More than two years since the Japanese government’s formal announcement to participate in Trans-Pacific Partnership (TPP) talks in March 2013, concerned countries have finally reached a general agreement. Negotiations on the TPP were far from smooth sailing, leaving the outlook of Japan’s trade policy uncertain for some time. Based on the findings of recent research analysing free trade, this column examines the effect of the TPP agreement and the resulting resolution of trade policy uncertainty on the promotion of trade and innovation activities, which had not been discussed in detail until now.
Resolving trade policy uncertainty
A 2013 survey conducted by RIETI Vice President Masayuki Morikawa (2013) of listed companies in Japan revealed their concern about the uncertain outlook of the nation’s economic policies, particularly trade policy. They pointed out a significant impact of the policy uncertainty on companies’ judgement over capital investments and offshore business expansion.
Yet, corporate investment activities, including capital investment, are always accompanied by uncertainty over expected future profits. Firms make an investment decision by comparing their expected benefit against their sunk costs. However, increased uncertainty over irreversible investments has forced companies to delay implementation and await new information that is useful in assessing future profitability. This is known as the ‘wait and see’ effect. Bloom et al. (2007), using corporate-level data, pointed to a negative correlation between capital investment/R&D and policy uncertainty.
Handley and Limão (2015) conducted theoretical and empirical analysis on how the resolution of policy uncertainty affects trade and investment, based on the experience of Portugal prior to and after its accession to the European Community (EC) in 1986. According to their study, joining the EC lifted Portugal’s uncertainty over the future of preferential import tariffs, substantially expanding the country’s exports. Even in industries where the applied tariff rates did not fall, many Portuguese businesses entered into the EC market.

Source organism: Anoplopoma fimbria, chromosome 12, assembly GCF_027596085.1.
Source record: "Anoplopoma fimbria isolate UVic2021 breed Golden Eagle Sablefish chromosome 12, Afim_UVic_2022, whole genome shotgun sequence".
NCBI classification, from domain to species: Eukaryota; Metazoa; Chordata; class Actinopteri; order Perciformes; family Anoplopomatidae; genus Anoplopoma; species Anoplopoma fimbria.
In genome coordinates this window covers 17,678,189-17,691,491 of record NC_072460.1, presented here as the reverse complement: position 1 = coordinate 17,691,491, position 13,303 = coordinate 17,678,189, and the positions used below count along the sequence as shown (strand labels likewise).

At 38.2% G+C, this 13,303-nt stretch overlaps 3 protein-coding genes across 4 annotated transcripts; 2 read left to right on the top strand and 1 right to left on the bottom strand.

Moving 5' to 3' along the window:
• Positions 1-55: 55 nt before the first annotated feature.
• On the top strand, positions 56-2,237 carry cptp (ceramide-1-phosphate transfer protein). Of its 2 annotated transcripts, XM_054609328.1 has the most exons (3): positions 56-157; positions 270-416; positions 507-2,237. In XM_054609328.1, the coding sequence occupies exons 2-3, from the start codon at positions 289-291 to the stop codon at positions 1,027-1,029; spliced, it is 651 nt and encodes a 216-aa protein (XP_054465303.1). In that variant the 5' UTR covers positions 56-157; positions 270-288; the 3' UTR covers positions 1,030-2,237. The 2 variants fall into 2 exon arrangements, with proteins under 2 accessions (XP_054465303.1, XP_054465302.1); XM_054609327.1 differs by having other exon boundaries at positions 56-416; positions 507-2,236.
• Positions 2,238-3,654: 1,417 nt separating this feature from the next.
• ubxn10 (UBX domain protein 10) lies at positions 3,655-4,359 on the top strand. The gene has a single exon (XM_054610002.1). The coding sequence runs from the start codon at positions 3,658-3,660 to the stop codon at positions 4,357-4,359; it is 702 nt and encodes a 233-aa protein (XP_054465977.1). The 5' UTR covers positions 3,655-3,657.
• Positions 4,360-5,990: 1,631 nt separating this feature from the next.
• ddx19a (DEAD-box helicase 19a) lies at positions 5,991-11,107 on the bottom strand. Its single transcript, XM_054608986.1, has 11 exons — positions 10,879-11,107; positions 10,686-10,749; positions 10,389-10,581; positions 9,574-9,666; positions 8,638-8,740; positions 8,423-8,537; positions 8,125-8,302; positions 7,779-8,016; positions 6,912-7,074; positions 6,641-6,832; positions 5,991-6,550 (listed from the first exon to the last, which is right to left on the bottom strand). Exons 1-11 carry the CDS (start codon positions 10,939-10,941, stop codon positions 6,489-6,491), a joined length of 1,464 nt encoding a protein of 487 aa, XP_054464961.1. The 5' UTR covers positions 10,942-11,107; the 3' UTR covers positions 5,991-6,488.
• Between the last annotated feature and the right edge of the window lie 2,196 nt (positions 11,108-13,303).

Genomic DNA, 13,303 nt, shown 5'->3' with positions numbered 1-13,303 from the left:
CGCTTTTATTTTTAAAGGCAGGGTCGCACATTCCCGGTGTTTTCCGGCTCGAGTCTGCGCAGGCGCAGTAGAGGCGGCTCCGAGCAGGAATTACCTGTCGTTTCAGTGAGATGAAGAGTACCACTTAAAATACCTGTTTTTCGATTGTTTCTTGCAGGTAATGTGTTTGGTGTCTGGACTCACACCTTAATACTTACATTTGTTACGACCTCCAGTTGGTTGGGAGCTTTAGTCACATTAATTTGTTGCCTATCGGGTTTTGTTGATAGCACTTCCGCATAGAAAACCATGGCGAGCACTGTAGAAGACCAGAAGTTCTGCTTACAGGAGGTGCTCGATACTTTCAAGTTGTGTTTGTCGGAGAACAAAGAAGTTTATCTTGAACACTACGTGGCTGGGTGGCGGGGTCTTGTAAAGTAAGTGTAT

If the TPP agreement resolves uncertainty over trade policy, the Japanese corporate environment should improve and facilitate mid- to long-term decision-making on capital investment, research and development (R&D), and offshore expansion. Exporting products overseas requires massive costs that cannot be ignored for tasks such as exploring sales channels and developing a distribution network. If the TPP resolves future uncertainty over the export market, it is expected that businesses will be encouraged to enter into exporting.
Trade and innovation activities
In association with the positive effect of a clear outlook in trade policy on investment and exporting, improved access to overseas markets has an effect of promoting innovation.
Lileeva and Trefler (2010) studied Canadian companies that began exporting around the time of the effectuation of the Canada-US Free Trade Agreement (FTA) in 1989, and found that those with lower productivity prior to it embraced new technologies and investments more aggressively and achieved higher productivity in the end. Such companies seem to have a lower rate of expected return from R&D while remaining in the domestic market, but once the FTA lowers the fixed cost for export participation, they have more incentive to conduct R&D to boost productivity and capture overseas markets. Bustos (2011) showed theoretically that the introduction of free trade which reduces trade costs lowers the cut-off point not only for export participation but also for R&D. She then demonstrated that in Argentina in the early 1990s when the Southern Common Market (MERCOSUR) went into effect, those firms that belonged to industries for which Brazilian import tariffs were substantially cut were the first to increase their technology-related spending.